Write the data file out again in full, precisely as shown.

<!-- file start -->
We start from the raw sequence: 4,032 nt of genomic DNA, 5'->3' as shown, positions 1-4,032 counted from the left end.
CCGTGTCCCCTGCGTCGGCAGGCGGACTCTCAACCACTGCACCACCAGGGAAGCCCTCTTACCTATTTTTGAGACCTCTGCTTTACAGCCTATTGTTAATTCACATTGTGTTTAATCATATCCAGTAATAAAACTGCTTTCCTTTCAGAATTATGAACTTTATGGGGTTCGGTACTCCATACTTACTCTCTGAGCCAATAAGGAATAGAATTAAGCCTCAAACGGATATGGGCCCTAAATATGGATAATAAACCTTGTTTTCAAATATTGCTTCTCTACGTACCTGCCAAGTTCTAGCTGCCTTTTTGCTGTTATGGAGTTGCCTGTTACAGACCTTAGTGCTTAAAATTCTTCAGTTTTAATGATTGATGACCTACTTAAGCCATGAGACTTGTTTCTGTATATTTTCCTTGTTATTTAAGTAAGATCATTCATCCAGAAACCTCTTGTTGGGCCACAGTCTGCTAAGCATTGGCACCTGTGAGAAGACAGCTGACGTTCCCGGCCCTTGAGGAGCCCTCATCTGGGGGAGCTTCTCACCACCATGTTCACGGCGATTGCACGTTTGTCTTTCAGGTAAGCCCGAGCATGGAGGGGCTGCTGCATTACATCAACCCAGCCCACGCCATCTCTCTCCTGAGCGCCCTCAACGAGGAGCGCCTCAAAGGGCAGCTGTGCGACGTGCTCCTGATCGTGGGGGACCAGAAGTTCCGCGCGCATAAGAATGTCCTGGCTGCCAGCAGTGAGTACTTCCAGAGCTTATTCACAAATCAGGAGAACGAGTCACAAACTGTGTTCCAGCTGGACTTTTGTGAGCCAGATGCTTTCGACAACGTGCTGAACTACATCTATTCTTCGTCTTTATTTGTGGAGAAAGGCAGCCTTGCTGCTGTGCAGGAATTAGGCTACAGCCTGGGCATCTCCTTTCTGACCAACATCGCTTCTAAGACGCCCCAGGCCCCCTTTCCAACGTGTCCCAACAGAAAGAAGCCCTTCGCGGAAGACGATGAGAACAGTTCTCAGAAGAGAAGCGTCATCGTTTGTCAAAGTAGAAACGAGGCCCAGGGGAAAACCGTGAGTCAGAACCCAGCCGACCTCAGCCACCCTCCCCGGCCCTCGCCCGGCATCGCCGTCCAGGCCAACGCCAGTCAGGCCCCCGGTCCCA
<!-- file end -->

We start from the raw sequence: 4,032 nt of genomic DNA, 5'->3' as shown, positions 1-4,032 counted from the left end.
CCGTGTCCCCTGCGTCGGCAGGCGGACTCTCAACCACTGCACCACCAGGGAAGCCCTCTTACCTATTTTTGAGACCTCTGCTTTACAGCCTATTGTTAATTCACATTGTGTTTAATCATATCCAGTAATAAAACTGCTTTCCTTTCAGAATTATGAACTTTATGGGGTTCGGTACTCCATACTTACTCTCTGAGCCAATAAGGAATAGAATTAAGCCTCAAACGGATATGGGCCCTAAATATGGATAATAAACCTTGTTTTCAAATATTGCTTCTCTACGTACCTGCCAAGTTCTAGCTGCCTTTTTGCTGTTATGGAGTTGCCTGTTACAGACCTTAGTGCTTAAAATTCTTCAGTTTTAATGATTGATGACCTACTTAAGCCATGAGACTTGTTTCTGTATATTTTCCTTGTTATTTAAGTAAGATCATTCATCCAGAAACCTCTTGTTGGGCCACAGTCTGCTAAGCATTGGCACCTGTGAGAAGACAGCTGACGTTCCCGGCCCTTGAGGAGCCCTCATCTGGGGGAGCTTCTCACCACCATGTTCACGGCGATTGCACGTTTGTCTTTCAGGTAAGCCCGAGCATGGAGGGGCTGCTGCATTACATCAACCCAGCCCACGCCATCTCTCTCCTGAGCGCCCTCAACGAGGAGCGCCTCAAAGGGCAGCTGTGCGACGTGCTCCTGATCGTGGGGGACCAGAAGTTCCGCGCGCATAAGAATGTCCTGGCTGCCAGCAGTGAGTACTTCCAGAGCTTATTCACAAATCAGGAGAACGAGTCACAAACTGTGTTCCAGCTGGACTTTTGTGAGCCAGATGCTTTCGACAACGTGCTGAACTACATCTATTCTTCGTCTTTATTTGTGGAGAAAGGCAGCCTTGCTGCTGTGCAGGAATTAGGCTACAGCCTGGGCATCTCCTTTCTGACCAACATCGCTTCTAAGACGCCCCAGGCCCCCTTTCCAACGTGTCCCAACAGAAAGAAGCCCTTCGCGGAAGACGATGAGAACAGTTCTCAGAAGAGAAGCGTCATCGTTTGTCAAAGTAGAAACGAGGCCCAGGGGAAAACCGTGAGTCAGAACCCAGCCGACCTCAGCCACCCTCCCCGGCCCTCGCCCGGCATCGCCGTCCAGGCCAACGCCAGTCAGGCCCCCGGTCCCA